Since its inception in 2002, the Global Fund has invested more than $50 billion in 155 nations and regional programs to combat tuberculosis (TB) malaria, and HIV making it one of the world’s top donors of global health. The fund has contributed nearly $1 billion to the fight against the three diseases in Ghana, while also assisting in the strengthening of health systems in 155 nations.
From October 22 to November 6, 2021, the event will be commemorated with a variety of activities, such as soccer and aquatic events. The event will also serve to chronicle and amplify civil society and community opinions to reflect on the global fund’s course, what the collaboration means to developing nations, and what global leaders must do to maximize its benefit.
More than $4 billion is raised and invested annually by the global fund to support programs operated by local specialists in more than 100 countries. Mrs. Angela Trenton-Mbonde, UNAIDS Country Director in Ghana, welcomed the virtual torch caravan and said the global financial agency’s aim, as embodied by former UN Secretary-General Mr. Kofi Annan, was broad and ambitious.
Through the worldwide fund, Mr. Annan’s legacy has helped save millions of lives and changed the path of the HIV response in Ghana, she added. Dr. Stephen Ayisi Addo, the National AIDS/Sexually Transmitted Infection Control Programme’s Program Manager, said Ghana had been a big recipient of the money, with over 226,000 patients receiving AIDS treatment as a result of it.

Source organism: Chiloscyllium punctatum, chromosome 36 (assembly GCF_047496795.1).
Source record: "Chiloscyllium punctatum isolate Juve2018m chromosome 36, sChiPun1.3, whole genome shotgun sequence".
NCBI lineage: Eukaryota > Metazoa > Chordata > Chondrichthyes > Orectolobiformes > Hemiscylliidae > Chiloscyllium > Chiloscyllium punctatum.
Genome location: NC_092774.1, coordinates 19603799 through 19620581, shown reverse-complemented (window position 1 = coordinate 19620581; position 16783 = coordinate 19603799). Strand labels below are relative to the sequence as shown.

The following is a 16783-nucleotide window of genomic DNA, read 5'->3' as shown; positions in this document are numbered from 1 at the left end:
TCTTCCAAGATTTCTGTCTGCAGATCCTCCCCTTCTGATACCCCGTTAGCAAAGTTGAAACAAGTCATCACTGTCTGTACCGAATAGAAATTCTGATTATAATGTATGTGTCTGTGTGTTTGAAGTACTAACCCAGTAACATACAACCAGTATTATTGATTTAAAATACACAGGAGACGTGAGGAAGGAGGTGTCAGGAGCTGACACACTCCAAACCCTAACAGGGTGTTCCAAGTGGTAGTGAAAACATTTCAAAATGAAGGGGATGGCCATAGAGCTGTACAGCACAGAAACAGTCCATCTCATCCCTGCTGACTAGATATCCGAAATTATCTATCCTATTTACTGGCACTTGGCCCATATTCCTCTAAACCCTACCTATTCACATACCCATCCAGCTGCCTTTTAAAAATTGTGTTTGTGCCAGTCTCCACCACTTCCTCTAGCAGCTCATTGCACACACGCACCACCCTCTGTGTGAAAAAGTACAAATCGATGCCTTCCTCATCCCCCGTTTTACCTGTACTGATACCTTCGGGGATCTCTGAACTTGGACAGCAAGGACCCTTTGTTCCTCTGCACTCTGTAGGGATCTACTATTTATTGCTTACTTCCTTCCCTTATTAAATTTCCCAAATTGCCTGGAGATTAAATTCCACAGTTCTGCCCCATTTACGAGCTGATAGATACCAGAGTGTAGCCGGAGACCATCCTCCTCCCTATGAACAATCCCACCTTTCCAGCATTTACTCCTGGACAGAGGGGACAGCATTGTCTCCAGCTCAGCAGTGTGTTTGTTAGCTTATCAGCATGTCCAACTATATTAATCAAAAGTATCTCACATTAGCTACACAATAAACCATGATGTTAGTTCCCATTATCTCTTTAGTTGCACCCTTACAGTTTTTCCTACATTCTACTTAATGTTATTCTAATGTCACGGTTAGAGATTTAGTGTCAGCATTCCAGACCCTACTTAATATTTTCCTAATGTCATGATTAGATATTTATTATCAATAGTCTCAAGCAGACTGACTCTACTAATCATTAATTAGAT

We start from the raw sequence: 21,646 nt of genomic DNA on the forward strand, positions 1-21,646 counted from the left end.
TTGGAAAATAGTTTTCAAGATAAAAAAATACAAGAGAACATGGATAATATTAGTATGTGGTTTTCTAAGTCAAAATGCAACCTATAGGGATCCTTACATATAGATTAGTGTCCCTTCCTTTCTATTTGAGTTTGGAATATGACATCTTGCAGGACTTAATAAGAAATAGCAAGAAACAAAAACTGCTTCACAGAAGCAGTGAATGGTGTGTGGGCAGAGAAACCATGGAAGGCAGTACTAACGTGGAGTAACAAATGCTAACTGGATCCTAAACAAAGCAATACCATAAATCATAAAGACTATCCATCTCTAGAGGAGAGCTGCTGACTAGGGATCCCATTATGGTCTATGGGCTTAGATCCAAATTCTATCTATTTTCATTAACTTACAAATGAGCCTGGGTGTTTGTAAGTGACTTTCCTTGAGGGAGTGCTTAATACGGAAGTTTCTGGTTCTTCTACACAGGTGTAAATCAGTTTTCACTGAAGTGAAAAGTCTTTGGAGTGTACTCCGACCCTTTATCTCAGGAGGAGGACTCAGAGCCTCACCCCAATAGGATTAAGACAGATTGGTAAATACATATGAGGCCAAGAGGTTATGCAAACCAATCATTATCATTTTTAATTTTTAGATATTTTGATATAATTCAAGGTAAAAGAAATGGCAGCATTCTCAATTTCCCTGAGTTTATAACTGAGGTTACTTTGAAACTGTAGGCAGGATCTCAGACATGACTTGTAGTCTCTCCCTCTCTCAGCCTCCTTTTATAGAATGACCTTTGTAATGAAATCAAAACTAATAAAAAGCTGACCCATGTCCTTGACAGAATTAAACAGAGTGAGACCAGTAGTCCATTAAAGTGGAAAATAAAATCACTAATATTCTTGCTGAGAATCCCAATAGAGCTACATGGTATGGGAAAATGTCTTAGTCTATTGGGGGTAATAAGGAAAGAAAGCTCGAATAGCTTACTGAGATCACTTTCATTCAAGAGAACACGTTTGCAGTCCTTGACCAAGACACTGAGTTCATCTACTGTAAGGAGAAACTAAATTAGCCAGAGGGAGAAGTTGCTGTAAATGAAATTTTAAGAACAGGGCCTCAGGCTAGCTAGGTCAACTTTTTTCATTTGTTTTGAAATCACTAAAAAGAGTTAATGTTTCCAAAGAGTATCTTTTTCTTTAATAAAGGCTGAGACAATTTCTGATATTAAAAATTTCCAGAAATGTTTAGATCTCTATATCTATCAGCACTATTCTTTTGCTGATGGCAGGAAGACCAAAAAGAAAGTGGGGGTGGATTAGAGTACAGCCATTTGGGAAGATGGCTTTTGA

He claimed that the investment had resulted in a growth in the country’s human resources in terms of numbers, quality, and capability as well as an improvement in the healthcare system’s infrastructure foundation. Dr. Keziah Malm, the National Malaria Control Programme’s Program Manager, said the fund has aided the government in scaling up to the requisite interventions in malaria control.
She went on to explain that the fund had been a big help in the country’s fight against malaria, mentioning support for indoor residual spraying in three regions, intermittent preventative treatment for pregnant women, insecticide-treated net distribution, and malaria care in hospitals as instances. The global fund was established at a period when the world’s deadliest epidemics, AIDS, TB, and malaria, appeared unstoppable, claiming millions of lives and wreaking havoc on families and communities all over the world, particularly in poor countries.
The fund was formed in 2001, and it has changed the path of global health by bringing together world leaders, the private sector, communities, health workers, and civil society to fight AIDS, tuberculosis, and malaria. The fund is a collaborative effort aimed at bringing the three diseases to an end as soon as possible. The fund has saved 44 million lives and provided preventative, treatment, and care services to hundreds of millions of people as a result of its work.